Winemaking, Waiting & Rating

Yesterday I brought in our Mourvedre. The weather was threatening another rain, which I figured would be too much for the fruit since the skins have turned so soft. Sugar was about 23.9° Brix – about the same as it has been for a week.

Having worked with the varietal for all of three vintages now it seems to me that this is a characteristic of Mourvedre – the sugar increases to some point and then pretty much stays there, while the acids go away and the pH shoots up. So far in tank the Mourvedre smells and tastes wonderful, but I feel like I have a way to go before I have a fuller understanding of this grape.

The Grenache fermentation in process is lovely. When one of my co-workers stuck his nose in it yesterday he exclaimed "I want to wear it!" Whatever.

Tomorrow I finish harvest with the Counoise. The weather is getting better -- I think we are finally in for some "Indian summer" – but I don't think the fruit is going to improve. It is time to be done. The vines are exhausted and so am I, mentally, emotionally and physically.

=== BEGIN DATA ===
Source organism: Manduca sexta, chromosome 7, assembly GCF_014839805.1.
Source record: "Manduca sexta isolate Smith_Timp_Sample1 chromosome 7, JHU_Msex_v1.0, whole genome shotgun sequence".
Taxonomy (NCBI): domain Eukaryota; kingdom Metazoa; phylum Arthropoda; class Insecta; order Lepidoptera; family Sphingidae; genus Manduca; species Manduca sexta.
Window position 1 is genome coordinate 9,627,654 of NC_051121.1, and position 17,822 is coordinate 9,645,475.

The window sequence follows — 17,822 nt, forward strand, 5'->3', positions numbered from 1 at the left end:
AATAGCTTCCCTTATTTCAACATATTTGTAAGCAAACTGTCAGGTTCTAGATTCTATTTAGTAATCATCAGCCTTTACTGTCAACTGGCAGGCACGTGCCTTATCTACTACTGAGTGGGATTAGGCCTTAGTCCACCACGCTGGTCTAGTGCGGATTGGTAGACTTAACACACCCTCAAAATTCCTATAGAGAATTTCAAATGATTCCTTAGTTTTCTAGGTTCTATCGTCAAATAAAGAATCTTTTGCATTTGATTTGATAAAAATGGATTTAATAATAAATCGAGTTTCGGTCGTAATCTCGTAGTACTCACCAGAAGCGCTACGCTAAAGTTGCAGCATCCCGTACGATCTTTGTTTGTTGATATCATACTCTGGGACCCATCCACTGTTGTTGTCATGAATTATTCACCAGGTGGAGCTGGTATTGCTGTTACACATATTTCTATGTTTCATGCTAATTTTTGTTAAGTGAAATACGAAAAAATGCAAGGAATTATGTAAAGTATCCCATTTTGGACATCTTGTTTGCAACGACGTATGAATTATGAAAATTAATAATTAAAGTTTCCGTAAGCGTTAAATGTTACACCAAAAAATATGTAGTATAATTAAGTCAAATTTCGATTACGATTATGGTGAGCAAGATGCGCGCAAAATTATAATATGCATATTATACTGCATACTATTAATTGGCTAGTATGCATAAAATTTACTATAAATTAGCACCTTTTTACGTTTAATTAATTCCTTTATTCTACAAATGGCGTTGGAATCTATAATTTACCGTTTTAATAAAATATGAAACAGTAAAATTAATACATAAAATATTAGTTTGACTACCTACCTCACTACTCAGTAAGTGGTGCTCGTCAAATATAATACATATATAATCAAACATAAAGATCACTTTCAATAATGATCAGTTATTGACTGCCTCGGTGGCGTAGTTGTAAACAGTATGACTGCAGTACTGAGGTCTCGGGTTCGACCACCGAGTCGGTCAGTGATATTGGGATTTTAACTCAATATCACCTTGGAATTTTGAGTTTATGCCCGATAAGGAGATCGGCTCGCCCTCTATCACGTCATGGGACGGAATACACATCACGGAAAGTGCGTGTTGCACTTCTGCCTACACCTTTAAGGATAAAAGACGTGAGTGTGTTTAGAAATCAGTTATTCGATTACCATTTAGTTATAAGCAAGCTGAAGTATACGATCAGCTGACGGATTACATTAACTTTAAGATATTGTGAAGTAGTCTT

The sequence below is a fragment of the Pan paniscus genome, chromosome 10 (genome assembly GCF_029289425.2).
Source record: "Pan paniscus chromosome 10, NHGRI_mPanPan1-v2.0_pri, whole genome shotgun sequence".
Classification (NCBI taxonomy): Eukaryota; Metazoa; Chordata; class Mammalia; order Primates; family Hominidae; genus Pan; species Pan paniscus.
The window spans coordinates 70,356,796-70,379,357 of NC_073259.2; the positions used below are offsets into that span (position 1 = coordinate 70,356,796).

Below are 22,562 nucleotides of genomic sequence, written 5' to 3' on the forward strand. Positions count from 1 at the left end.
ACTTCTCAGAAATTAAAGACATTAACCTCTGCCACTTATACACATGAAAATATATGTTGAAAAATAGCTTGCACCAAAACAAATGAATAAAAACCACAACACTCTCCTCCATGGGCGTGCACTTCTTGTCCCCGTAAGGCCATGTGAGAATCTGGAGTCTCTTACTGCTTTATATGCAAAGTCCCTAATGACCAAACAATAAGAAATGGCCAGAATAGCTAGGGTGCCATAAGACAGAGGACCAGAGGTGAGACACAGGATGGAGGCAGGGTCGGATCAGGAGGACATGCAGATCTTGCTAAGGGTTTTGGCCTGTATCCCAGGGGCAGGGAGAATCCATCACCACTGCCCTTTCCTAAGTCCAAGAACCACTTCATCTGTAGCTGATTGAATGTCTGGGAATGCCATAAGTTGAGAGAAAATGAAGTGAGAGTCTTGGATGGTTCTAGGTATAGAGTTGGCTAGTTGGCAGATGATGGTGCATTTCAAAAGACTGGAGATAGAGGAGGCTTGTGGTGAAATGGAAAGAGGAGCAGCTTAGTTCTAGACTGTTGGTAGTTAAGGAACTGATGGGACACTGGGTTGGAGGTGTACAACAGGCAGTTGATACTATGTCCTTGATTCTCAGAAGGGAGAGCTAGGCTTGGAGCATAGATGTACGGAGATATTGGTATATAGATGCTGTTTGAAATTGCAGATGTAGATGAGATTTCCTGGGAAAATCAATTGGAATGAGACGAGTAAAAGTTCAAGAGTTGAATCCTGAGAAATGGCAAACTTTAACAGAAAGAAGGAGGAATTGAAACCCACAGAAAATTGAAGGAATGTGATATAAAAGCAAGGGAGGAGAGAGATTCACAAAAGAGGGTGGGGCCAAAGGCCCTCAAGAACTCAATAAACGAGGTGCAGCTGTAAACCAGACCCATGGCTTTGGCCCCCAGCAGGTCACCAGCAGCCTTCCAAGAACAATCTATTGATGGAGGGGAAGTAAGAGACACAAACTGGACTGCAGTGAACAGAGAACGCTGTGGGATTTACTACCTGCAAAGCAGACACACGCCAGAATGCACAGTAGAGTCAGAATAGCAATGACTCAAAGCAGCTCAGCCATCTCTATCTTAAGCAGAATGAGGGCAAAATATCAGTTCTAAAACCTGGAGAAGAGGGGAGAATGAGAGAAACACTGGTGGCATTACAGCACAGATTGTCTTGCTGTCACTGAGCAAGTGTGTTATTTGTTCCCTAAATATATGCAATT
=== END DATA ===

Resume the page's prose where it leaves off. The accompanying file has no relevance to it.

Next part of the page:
Just now I have a few moments to write this as I'm awaiting the arrival of a couple from Houston for a tasting here at the Salon – they had one of our wines at Max's Wine Dive and liked it enough to put Westwood on their must-visit list while they are in the Wine Country.

With a free moment I was able to browse the October issue of Wine Enthusiast, where I saw that Steve Heimhoff reviewed an interesting group of Pinot Noirs. It was good to see that Brice Jones (my old boss at Sonoma-Cutrer in the early 90's) and his team have a hit with their latest project, Emeritus.

One other thing I noted in Steve's group of reviews was that the scores ranged from 96 ("exotic... feral... [a]bsolutely unique... endlessly fascinating... ") down to 80 ("Unattractive... funky... medicinal... soft, collapsed texture... ").

OK, once again here's a note to all wine reviewers – we get it, guys. There is a 20 point range between ambrosia and absolute dreck. Why do so many wine publications insist on maintaining the fiction of the "100-point scale"? Why?

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